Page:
Friday, 25 august 2017 | Redacción CEU
Perhaps we are not aware of it but the cash is starting to become obsolete. The political developments that intend to finish with money laundering and tax evasion, the new payment methods use, the cryptocurrencies introduction into the financial system,... the path to the physical money disappearance is long but inexorable. Will we say goodbye to euros as we did with the pesetas? Will our coins become collector's treasures? Will this be the end of the change purses?
Today is an ordinary day in Ingrid's life in Bergen –Norway–. This young university student has an important exam and expects to spend her morning focused on preparing it. On the way to the library, she stops at a coffee shop to order an expresso, she pays by card. When she arrives at her destination, she realizes that she needs to print some notes, she recharges her library card through a payment terminal and she prints them. After several study hours, our protagonist decides that it is time to rest and gives herself a prize. She goes into a store and buys some chocolate bars, again she uses her credit card. On the way back home, she meets a street musician, loves his guitar sound and decides to give him a donation through an application. Minutes later, she uses the same platform through which she met an old student from her career, to buy him some textbooks. Why does Ingrid not carry coins in her pocket?
The cash barely moves around in Norway, Iceland, Denmark and Sweden. Millions of daily transactions are made in these places without resorting to physical money, its disappearance is already a reality. The Danish legislation has set the year 2030 as the coins and bills existence deadline in the country. The Denmark stores can refuse to accept cash in order to facilitate the change since 2016. In Sweden, 95% of retail payments are made without using it. Although countries like the United States and the United Kingdom still live very far from this reality –they only carry out half of their transactions with it– , the cash days are counted.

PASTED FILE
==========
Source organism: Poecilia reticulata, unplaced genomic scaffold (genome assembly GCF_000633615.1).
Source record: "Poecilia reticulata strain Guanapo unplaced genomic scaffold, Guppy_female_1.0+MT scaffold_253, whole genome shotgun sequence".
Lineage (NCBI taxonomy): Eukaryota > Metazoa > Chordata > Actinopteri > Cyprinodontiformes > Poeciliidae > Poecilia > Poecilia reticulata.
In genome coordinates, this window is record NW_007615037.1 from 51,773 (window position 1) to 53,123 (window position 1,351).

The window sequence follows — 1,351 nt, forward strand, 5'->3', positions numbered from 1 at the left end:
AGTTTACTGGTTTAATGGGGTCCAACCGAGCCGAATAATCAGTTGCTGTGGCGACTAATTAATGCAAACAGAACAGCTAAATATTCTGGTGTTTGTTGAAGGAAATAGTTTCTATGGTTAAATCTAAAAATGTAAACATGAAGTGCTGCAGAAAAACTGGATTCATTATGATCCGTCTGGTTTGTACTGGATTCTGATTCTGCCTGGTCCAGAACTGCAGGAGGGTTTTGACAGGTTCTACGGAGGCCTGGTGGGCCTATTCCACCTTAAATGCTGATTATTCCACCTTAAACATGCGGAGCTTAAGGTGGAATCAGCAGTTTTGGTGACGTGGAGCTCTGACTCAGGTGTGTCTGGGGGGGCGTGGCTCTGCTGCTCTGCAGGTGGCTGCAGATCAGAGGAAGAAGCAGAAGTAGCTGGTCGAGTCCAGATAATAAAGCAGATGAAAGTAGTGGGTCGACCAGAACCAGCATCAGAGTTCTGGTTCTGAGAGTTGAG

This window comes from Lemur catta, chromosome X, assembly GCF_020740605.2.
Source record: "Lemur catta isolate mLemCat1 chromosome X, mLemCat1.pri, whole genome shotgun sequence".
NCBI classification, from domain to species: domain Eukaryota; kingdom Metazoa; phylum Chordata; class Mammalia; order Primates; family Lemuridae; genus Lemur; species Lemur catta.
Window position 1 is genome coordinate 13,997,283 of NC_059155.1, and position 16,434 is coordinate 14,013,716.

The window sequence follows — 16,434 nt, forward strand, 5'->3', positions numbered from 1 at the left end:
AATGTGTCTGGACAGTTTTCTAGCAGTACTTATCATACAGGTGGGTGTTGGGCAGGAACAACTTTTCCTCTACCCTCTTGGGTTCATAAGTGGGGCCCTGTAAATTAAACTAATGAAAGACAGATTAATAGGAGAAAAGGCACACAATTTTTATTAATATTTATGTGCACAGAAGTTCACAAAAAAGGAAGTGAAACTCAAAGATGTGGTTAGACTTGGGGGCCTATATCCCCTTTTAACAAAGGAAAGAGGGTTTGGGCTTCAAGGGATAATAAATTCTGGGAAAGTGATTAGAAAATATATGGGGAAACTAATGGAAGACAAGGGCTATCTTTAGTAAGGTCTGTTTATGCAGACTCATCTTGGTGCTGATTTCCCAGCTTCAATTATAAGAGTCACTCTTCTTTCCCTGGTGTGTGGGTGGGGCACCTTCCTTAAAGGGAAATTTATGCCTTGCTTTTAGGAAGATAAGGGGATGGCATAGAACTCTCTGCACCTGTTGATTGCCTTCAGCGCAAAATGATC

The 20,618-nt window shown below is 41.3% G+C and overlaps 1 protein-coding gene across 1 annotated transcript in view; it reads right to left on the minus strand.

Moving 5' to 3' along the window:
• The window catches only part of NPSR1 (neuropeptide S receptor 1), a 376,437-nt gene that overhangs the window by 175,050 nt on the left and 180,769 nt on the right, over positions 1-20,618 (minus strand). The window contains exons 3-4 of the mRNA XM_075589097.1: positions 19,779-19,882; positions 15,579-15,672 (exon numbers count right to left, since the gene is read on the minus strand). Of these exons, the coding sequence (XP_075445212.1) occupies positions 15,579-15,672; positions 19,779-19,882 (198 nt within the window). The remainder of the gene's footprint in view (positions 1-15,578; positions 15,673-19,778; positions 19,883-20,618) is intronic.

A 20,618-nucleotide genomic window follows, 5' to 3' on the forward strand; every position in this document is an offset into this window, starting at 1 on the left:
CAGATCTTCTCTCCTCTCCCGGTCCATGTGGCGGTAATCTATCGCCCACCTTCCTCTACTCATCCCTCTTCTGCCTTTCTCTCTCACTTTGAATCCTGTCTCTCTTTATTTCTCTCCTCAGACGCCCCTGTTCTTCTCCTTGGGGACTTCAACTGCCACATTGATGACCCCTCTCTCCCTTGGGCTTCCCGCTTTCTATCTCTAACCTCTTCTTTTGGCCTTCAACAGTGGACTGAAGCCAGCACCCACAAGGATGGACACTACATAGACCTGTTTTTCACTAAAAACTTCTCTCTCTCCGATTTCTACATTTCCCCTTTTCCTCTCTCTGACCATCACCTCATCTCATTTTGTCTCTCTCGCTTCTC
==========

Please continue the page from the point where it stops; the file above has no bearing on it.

Why changing the model?
This trend towards the physical money disuse is beginning to glimpse globally. Ending money laundering and tax evasion is the goal of most countries that defend it. The traceability or money tracking is essential to eradicate these practices and requires knowing at every moment where it comes from, where it is and where it goes. Of course, this is a much simpler task, when money is monitored and not kept in our pockets or hidden under the mattress.
At the end of last year, the Government of President Modi in India approved the 500 and 100 rupee bills replacement –the vast majority of the money in circulation– in a very short time period. It is an example of the changes that are beginning to implement to end with the black money. In this particular case, it was estimated that the country submerged economy reached 20% of its GDP. Stopping the financing of terrorist groups and drug trafficking is another of the great goals that the physical money disappearance seeks to reach.
On the other hand, not all the virtual money comes into the system. The cryptocurrencies themselves are deregulated and are sometimes used to move 'dirty' money. The model change involves many challenges. Digital natives love the new payment models for their simplicity, immediacy, and even cleanliness –bills and coins contain a multitude of bacteria–. But, the older generations are still wary of the alternatives to traditional formulas and prefer to carry out their transactions with money from their pockets.